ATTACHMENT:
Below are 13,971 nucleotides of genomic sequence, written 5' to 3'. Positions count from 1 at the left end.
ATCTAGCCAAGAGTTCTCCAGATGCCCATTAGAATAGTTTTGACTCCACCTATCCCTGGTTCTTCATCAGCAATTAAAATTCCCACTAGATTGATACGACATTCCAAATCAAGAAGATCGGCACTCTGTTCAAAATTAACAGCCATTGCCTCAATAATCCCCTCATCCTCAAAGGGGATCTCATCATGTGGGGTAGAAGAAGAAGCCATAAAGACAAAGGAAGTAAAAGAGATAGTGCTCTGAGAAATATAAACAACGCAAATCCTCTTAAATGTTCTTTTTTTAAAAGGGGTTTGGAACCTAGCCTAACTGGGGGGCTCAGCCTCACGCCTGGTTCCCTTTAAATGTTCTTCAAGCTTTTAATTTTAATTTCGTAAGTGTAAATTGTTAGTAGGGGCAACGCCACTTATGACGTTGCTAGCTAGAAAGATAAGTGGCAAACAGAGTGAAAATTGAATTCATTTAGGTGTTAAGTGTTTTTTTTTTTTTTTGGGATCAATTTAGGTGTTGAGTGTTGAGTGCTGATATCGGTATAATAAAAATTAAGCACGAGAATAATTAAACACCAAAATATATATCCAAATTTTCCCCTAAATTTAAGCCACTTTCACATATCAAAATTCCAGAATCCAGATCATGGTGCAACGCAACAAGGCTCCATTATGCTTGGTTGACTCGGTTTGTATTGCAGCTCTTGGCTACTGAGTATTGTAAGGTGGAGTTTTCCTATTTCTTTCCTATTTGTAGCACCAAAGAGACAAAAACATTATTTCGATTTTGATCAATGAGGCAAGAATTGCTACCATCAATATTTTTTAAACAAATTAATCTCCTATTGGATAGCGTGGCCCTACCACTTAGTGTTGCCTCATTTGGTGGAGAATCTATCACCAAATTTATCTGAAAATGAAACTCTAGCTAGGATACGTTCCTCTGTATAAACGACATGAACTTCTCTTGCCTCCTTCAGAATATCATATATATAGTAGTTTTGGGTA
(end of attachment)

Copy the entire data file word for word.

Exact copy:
Below are 13,971 nucleotides of genomic sequence, written 5' to 3'. Positions count from 1 at the left end.
ATCTAGCCAAGAGTTCTCCAGATGCCCATTAGAATAGTTTTGACTCCACCTATCCCTGGTTCTTCATCAGCAATTAAAATTCCCACTAGATTGATACGACATTCCAAATCAAGAAGATCGGCACTCTGTTCAAAATTAACAGCCATTGCCTCAATAATCCCCTCATCCTCAAAGGGGATCTCATCATGTGGGGTAGAAGAAGAAGCCATAAAGACAAAGGAAGTAAAAGAGATAGTGCTCTGAGAAATATAAACAACGCAAATCCTCTTAAATGTTCTTTTTTTAAAAGGGGTTTGGAACCTAGCCTAACTGGGGGGCTCAGCCTCACGCCTGGTTCCCTTTAAATGTTCTTCAAGCTTTTAATTTTAATTTCGTAAGTGTAAATTGTTAGTAGGGGCAACGCCACTTATGACGTTGCTAGCTAGAAAGATAAGTGGCAAACAGAGTGAAAATTGAATTCATTTAGGTGTTAAGTGTTTTTTTTTTTTTTTGGGATCAATTTAGGTGTTGAGTGTTGAGTGCTGATATCGGTATAATAAAAATTAAGCACGAGAATAATTAAACACCAAAATATATATCCAAATTTTCCCCTAAATTTAAGCCACTTTCACATATCAAAATTCCAGAATCCAGATCATGGTGCAACGCAACAAGGCTCCATTATGCTTGGTTGACTCGGTTTGTATTGCAGCTCTTGGCTACTGAGTATTGTAAGGTGGAGTTTTCCTATTTCTTTCCTATTTGTAGCACCAAAGAGACAAAAACATTATTTCGATTTTGATCAATGAGGCAAGAATTGCTACCATCAATATTTTTTAAACAAATTAATCTCCTATTGGATAGCGTGGCCCTACCACTTAGTGTTGCCTCATTTGGTGGAGAATCTATCACCAAATTTATCTGAAAATGAAACTCTAGCTAGGATACGTTCCTCTGTATAAACGACATGAACTTCTCTTGCCTCCTTCAGAATATCATATATATAGTAGTTTTGGGTA